Solid connections at the ends of coax cable provide a clear path for the signal to follow. Loose connections weaken the signal. End connectors that screw on over the outer jacket of cable can loosen up over time and even fall off. Instead, use crimp-ring style connectors and a special crimping tool (sold at home centers), or better yet, compression-style connectors. Compression-type connectors grip cable firmly, without crushing the inner foam jacket as crimp-style connectors sometimes do.
Don't Just Finger-Tighten Connectors
As with end connectors, the threaded connectors on wall jacks, computers and TVs must provide a solid path for the signal. Most people finger-tighten these connections, but that just isn't good enough. Instead, using a 7/16-in. wrench, turn the nut an extra quarter turn to snug up the connection.
Don't Use Standard Electrical Boxes
The sides and back on a standard electrical box force you to bend the cable sharply inside the box, which can degrade the signal. Low-voltage boxes let you make a gentle bend because they aren't really boxes at all, just frames that mount on drywall. These boxes are sold at home centers and can also be used for phone, speaker and other low-voltage wiring.
Don't Use a Cheap Splitter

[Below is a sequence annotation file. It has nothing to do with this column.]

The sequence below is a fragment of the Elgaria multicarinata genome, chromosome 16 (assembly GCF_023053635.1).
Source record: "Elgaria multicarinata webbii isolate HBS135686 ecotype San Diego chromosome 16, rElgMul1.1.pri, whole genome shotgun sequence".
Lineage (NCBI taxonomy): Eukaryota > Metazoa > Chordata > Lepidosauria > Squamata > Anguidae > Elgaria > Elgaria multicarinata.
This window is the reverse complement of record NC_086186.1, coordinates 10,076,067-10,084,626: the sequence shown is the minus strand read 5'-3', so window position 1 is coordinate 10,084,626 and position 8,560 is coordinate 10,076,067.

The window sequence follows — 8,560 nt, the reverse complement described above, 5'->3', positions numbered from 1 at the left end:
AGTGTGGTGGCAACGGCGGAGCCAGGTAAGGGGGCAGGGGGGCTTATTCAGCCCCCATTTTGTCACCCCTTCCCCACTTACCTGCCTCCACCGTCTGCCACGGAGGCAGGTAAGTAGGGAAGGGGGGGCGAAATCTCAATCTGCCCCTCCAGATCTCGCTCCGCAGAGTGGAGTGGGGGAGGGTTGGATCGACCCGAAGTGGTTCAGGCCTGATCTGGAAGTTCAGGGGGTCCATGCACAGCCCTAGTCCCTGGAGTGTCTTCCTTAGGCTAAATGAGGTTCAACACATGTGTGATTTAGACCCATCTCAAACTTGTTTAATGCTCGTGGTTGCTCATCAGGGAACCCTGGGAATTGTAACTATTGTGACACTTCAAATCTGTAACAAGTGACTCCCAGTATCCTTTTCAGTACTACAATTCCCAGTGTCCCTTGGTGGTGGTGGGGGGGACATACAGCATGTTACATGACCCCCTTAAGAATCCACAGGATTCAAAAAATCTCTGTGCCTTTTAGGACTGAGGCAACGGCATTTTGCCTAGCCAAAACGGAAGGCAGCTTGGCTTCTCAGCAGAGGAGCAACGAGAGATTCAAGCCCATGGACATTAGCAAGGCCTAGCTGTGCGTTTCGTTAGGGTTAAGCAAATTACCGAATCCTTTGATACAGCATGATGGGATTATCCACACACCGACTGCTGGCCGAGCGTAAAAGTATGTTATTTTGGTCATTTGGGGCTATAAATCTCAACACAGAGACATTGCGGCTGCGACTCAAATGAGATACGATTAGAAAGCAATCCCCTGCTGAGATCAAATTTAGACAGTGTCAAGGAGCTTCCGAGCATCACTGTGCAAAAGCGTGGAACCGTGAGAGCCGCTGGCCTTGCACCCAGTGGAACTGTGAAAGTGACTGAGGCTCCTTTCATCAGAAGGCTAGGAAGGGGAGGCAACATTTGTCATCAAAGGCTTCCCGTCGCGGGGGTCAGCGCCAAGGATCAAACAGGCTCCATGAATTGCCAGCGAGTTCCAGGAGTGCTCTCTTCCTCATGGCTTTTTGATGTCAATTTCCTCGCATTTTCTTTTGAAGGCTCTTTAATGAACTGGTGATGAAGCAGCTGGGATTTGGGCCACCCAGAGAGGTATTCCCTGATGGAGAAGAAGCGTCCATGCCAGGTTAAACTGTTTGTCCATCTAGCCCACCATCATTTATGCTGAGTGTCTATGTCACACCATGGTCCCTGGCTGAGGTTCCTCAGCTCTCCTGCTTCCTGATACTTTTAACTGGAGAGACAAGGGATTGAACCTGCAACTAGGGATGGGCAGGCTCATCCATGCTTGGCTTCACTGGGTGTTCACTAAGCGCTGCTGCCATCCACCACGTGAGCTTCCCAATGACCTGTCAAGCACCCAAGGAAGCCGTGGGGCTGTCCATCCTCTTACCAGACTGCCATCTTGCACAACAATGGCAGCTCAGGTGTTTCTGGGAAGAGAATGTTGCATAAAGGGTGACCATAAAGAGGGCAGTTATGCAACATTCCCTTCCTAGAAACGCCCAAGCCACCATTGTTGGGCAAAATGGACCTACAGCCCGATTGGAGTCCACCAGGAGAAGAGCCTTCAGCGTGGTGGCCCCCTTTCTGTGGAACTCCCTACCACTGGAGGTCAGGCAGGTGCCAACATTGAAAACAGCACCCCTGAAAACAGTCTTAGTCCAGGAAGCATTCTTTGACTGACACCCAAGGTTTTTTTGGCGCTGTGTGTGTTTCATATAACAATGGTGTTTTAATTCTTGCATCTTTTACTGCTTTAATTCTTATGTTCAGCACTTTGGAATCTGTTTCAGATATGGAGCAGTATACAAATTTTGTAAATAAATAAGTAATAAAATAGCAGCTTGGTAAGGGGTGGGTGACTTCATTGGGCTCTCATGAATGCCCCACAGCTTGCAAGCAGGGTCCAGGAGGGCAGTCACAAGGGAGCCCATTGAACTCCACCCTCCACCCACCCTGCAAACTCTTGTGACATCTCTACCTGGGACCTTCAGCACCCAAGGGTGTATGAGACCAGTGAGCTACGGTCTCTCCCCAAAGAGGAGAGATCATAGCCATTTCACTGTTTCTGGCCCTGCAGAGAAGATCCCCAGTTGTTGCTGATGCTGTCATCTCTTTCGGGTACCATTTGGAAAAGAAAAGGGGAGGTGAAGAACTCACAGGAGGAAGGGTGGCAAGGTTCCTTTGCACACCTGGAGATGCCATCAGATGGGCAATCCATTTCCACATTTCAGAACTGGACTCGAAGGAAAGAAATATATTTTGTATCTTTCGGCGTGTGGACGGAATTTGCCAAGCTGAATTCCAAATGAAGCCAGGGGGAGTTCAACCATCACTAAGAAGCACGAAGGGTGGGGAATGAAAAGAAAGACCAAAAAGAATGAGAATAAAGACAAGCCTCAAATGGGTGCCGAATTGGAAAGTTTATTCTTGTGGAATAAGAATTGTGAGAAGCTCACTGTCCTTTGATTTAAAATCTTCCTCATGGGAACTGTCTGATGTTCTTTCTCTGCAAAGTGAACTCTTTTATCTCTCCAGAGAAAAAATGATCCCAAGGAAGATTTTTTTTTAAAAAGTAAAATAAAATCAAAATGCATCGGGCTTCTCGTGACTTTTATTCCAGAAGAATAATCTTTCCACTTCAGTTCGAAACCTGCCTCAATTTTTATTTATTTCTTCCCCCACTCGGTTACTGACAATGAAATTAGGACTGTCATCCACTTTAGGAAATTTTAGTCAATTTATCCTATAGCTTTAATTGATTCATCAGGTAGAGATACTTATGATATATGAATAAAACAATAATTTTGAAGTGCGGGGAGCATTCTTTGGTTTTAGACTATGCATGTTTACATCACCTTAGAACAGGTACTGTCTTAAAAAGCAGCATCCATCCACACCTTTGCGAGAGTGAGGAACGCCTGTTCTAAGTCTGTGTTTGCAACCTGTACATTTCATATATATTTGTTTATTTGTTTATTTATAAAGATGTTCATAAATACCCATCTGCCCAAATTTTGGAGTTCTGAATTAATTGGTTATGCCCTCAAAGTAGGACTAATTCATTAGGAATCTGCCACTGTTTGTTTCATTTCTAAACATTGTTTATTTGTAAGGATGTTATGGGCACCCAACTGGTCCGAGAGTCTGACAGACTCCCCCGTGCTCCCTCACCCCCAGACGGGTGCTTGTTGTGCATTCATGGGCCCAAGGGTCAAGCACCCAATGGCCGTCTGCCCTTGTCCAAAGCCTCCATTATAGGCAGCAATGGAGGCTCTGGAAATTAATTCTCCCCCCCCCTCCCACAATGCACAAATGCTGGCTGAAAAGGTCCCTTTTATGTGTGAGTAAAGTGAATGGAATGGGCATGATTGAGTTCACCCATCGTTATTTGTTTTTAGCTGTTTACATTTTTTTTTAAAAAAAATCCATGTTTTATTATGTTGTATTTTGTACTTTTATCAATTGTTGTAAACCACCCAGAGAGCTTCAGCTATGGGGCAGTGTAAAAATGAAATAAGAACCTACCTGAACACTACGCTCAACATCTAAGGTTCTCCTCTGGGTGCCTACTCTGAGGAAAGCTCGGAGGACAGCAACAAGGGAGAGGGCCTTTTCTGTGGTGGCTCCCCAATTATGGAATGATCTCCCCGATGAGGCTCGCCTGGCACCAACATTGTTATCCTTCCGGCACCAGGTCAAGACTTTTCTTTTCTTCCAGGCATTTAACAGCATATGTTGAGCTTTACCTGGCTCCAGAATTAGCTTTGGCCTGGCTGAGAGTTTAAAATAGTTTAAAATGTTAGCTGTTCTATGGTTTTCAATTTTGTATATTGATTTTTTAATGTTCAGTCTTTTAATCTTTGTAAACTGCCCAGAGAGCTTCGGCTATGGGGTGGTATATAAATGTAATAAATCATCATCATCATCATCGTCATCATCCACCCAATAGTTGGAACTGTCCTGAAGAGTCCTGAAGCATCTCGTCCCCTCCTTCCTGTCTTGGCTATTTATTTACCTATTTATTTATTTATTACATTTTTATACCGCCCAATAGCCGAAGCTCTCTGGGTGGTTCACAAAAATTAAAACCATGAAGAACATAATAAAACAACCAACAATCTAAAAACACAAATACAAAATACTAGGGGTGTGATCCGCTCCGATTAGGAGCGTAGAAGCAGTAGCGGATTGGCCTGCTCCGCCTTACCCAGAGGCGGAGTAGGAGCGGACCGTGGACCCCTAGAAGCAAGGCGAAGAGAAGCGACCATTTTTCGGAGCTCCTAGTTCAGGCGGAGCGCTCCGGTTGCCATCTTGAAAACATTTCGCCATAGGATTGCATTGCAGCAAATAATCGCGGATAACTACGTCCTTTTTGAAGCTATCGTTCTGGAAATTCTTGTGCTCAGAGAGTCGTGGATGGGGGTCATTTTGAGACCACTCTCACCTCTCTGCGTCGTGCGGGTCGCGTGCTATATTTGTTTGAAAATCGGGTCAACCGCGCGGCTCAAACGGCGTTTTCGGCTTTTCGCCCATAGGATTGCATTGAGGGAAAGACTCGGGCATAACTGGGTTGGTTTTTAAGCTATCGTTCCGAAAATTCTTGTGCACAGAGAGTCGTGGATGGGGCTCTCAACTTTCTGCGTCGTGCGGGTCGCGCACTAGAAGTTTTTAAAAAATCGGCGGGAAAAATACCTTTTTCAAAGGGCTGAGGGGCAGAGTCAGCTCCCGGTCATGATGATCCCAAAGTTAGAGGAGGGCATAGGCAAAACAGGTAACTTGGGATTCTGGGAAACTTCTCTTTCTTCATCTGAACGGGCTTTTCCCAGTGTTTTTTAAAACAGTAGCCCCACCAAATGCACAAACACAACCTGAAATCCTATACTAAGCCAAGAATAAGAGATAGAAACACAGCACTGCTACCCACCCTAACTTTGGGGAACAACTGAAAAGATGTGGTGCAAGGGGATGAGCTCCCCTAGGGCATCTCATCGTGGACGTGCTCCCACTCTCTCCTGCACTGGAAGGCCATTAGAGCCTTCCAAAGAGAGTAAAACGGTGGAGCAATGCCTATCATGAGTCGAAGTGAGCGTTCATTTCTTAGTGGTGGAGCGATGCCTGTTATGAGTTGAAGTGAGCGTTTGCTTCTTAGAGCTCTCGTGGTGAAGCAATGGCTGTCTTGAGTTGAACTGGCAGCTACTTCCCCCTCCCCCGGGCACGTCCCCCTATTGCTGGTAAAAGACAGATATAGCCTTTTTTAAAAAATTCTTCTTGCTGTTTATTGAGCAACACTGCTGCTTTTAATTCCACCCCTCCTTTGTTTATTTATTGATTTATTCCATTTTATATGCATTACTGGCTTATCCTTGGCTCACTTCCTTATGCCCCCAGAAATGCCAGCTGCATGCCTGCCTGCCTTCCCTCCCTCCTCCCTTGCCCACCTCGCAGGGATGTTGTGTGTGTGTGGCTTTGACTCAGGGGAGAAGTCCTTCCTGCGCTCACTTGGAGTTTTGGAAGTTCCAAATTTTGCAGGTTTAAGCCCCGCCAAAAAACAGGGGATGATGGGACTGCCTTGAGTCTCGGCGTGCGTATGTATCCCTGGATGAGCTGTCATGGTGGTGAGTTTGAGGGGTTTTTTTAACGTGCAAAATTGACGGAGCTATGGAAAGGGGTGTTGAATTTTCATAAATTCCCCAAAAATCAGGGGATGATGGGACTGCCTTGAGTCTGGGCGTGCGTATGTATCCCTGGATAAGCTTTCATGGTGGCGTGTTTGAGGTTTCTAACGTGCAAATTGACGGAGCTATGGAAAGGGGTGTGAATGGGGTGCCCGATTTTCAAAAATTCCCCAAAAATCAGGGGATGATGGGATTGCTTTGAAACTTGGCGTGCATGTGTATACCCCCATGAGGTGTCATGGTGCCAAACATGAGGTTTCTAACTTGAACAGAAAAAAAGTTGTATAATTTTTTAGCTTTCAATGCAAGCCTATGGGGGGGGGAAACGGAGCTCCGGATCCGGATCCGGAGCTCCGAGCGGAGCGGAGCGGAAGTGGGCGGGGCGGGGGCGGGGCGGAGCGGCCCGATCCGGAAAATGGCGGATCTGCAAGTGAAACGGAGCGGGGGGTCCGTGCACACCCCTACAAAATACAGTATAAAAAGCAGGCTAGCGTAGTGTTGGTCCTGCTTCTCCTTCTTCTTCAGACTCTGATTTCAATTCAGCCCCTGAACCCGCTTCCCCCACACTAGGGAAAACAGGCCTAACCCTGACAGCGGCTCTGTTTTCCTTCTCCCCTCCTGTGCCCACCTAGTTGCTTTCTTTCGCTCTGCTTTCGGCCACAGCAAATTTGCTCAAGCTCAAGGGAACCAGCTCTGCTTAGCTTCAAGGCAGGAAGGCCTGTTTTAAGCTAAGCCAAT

Every time you split a TV signal, it gets weaker. But you have to split the signal if you want to add a TV. Still, you can avoid poor picture quality. First, buy a splitter that can handle the bandwidth needed for high-definition television and high-speed Internet. If you get poor picture quality after installing a splitter, call your cable provider for advice (they may increase your signal strength). You can also install an amplifier to boost the signal coming from your antenna, satellite or cable service. Amplifiers are sold at home centers, electronics stores and online (search for 'TV amplifier'). But plan to spend $50 or more to get better results. And keep your receipt so you can return the amplifier if it doesn't help.
Judge a splitter by the numbers. If you have cable service, buy one labeled '5-1450 MHz.' For satellite TV, look for a high end of at least 2200 MHz.